Publications by authors named "Naren G Kumar"

2 Publications

  • Page 1 of 1

Human tear fluid modulates the Pseudomonas aeruginosa transcriptome to alter antibiotic susceptibility.

Ocul Surf 2021 Jul 28;22:94-102. Epub 2021 Jul 28.

School of Optometry, University of California, Berkeley, CA, USA; Graduate Groups in Vision Science, Microbiology, and Infectious Diseases & Immunity, University of California, Berkeley, CA, USA. Electronic address:

Purpose: Previously, we showed that tear fluid protects corneal epithelial cells against Pseudomonas aeruginosa without suppressing bacterial viability. Here, we studied how tear fluid affects bacterial gene expression.

Methods: RNA-sequencing was used to study the P. aeruginosa transcriptome after tear fluid exposure (5 h, 37 C). Outcomes were further investigated by biochemical and physiological perturbations to tear fluid and tear-like fluid (TLF) and assessment of bacterial viability following tear/TLF pretreatment and antibiotic exposure.

Results: Tear fluid deregulated ~180 P. aeruginosa genes ≥8 fold versus PBS including downregulating lasI, rhlI, qscR (quorum sensing/virulence), oprH, phoP, phoQ (antimicrobial resistance) and arnBCADTEF (polymyxin B resistance). Upregulated genes included algF (biofilm formation) and hemO (iron acquisition). qPCR confirmed tear down-regulation of oprH, phoP and phoQ. Tear fluid pre-treatment increased P. aeruginosa resistance to meropenem ~5-fold (4 μg/ml), but enhanced polymyxin B susceptibility ~180-fold (1 μg/ml), the latter activity reduced by dilution in PBS. Media containing a subset of tear components (TLF) also sensitized bacteria to polymyxin B, but only ~22.5-fold, correlating with TLF/tear fluid Ca and Mg concentrations. Accordingly, phoQ mutants were not sensitized by TLF or tear fluid. Superior activity of tear fluid versus TLF against wild-type P. aeruginosa was heat resistant but proteinase K sensitive.

Conclusion: P. aeruginosa responds to human tear fluid by upregulating genes associated with bacterial survival and adaptation. Meanwhile, tear fluid down-regulates multiple virulence-associated genes. Tears also utilize divalent cations and heat resistant/proteinase K sensitive component(s) to enhance P. aeruginosa sensitivity to polymyxin B.
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July 2021

Metabolic modulation predicts heart failure tests performance.

PLoS One 2019 20;14(6):e0218153. Epub 2019 Jun 20.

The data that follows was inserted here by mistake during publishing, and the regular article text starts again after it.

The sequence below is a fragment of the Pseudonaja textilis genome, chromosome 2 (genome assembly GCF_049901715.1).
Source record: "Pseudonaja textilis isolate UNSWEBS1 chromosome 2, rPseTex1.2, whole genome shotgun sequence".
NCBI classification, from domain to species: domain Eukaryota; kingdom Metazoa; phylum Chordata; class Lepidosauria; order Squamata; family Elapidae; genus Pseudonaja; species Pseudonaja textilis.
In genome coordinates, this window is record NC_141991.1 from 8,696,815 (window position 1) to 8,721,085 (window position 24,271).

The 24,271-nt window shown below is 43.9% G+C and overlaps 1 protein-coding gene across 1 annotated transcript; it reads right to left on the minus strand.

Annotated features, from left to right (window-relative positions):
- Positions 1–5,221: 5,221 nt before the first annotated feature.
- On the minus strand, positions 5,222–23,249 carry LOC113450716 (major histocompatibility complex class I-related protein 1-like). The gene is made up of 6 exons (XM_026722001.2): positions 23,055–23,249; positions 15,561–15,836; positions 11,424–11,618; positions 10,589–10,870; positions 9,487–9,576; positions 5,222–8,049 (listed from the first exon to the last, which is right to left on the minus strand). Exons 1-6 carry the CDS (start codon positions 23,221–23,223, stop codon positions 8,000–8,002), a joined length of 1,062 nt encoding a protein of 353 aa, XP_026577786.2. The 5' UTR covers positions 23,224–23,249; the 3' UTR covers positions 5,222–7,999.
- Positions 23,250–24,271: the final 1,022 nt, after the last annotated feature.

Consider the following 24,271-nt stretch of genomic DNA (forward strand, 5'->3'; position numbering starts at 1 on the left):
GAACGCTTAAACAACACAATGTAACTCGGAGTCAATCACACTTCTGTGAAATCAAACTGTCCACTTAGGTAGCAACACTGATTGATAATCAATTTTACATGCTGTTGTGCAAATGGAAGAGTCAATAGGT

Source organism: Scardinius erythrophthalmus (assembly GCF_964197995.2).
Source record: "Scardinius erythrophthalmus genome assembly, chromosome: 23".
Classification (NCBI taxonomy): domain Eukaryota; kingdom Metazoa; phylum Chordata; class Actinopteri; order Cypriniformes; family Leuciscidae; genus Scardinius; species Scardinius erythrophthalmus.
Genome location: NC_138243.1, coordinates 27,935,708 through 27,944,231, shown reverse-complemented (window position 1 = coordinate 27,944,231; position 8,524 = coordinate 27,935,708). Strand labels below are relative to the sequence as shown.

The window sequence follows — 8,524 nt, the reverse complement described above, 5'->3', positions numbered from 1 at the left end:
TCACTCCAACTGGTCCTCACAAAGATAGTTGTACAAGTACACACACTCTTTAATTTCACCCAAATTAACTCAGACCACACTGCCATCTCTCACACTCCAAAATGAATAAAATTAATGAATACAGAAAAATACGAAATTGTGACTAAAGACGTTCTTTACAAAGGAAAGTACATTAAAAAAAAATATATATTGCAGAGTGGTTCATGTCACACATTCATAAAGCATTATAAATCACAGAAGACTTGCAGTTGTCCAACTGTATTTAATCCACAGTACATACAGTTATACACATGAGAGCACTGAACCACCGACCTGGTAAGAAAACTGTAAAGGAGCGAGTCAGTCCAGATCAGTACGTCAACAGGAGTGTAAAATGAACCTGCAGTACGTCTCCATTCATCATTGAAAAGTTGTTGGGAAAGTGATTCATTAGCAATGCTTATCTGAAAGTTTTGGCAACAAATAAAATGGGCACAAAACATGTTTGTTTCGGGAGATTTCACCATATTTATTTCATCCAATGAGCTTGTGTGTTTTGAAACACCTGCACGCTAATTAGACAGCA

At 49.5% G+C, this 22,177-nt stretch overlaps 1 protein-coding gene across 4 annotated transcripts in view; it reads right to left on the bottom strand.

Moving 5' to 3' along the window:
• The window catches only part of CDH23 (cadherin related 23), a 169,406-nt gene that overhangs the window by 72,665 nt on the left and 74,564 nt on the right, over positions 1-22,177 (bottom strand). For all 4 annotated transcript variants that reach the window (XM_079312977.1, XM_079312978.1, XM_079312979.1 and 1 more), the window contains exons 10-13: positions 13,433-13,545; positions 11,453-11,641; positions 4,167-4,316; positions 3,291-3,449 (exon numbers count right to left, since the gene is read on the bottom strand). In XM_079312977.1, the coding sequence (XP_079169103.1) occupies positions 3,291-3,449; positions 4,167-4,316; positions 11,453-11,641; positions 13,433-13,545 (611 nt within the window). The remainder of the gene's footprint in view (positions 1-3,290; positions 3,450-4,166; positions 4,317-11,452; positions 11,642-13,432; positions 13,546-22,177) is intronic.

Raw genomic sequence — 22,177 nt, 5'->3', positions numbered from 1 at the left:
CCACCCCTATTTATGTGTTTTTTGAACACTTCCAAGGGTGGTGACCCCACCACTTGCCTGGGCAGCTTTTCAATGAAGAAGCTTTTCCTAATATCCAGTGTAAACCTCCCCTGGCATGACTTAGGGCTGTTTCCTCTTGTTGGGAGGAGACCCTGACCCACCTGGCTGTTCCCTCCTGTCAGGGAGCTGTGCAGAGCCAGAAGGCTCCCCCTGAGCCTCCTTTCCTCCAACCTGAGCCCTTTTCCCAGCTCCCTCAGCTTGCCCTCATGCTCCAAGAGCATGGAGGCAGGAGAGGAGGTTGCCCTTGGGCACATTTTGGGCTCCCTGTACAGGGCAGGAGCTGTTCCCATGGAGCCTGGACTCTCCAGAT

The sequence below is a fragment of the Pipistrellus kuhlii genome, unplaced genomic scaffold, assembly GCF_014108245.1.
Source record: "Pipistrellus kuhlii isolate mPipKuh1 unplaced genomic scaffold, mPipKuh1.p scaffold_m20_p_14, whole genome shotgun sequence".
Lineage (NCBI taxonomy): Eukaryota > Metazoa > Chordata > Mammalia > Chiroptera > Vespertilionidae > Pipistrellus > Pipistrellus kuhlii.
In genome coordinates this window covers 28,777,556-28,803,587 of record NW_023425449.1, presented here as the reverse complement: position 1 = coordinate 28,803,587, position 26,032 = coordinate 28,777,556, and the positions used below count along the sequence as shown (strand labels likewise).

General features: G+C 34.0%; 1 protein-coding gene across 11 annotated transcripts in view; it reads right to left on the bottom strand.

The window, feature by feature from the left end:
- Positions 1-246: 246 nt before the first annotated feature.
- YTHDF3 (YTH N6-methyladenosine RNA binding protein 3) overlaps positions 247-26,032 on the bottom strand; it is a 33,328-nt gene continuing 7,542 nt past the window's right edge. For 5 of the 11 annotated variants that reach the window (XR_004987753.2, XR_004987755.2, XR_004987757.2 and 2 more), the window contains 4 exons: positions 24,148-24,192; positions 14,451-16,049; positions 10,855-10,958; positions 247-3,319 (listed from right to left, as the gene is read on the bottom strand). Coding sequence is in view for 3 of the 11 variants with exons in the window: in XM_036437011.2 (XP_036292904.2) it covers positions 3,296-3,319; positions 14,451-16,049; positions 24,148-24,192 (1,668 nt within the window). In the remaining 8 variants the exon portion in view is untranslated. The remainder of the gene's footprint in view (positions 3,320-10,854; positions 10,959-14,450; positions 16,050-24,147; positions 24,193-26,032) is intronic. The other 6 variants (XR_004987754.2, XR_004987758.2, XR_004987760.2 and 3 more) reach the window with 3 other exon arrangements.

Department of Pharmacotherapy and Outcomes Sciences, School of Pharmacy, Virginia Commonwealth University, Richmond, Virginia, United States of America.

The metabolic changes that accompany changes in Cardiopulmonary testing (CPET) and heart failure biomarkers (HFbio) are not well known. We undertook metabolomic and lipidomic phenotyping of a cohort of heart failure (HF) patients and utilized Multiple Regression Analysis (MRA) to identify associations to CPET and HFBio test performance (peak oxygen consumption (Peak VO2), oxygen uptake efficiency slope (OUES), exercise duration, and minute ventilation-carbon dioxide production slope (VE/VCO2 slope), as well as the established HF biomarkers of inflammation C-reactive protein (CRP), beta-galactoside-binding protein (galectin-3), and N-terminal prohormone of brain natriuretic peptide (NT-proBNP)). A cohort of 49 patients with a left ventricular ejection fraction < 50%, predominantly males African American, presenting a high frequency of diabetes, hyperlipidemia, and hypertension were used in the study. MRA revealed that metabolic models for VE/VCO2 and Peak VO2 were the most fitted models, and the highest predictors' coefficients were from Acylcarnitine C18:2, palmitic acid, citric acid, asparagine, and 3-hydroxybutiric acid. Metabolic Pathway Analysis (MetPA) used predictors to identify the most relevant metabolic pathways associated to the study, aminoacyl-tRNA and amino acid biosynthesis, amino acid metabolism, nitrogen metabolism, pantothenate and CoA biosynthesis, sphingolipid and glycerolipid metabolism, fatty acid biosynthesis, glutathione metabolism, and pentose phosphate pathway (PPP). Metabolite Set Enrichment Analysis (MSEA) found associations of our findings with pre-existing biological knowledge from studies of human plasma metabolism as brain dysfunction and enzyme deficiencies associated with lactic acidosis. Our results indicate a profile of oxidative stress, lactic acidosis, and metabolic syndrome coupled with mitochondria dysfunction in patients with HF tests poor performance. The insights resulting from this study coincides with what has previously been discussed in existing literature thereby supporting the validity of our findings while at the same time characterizing the metabolic underpinning of CPET and HFBio.
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February 2020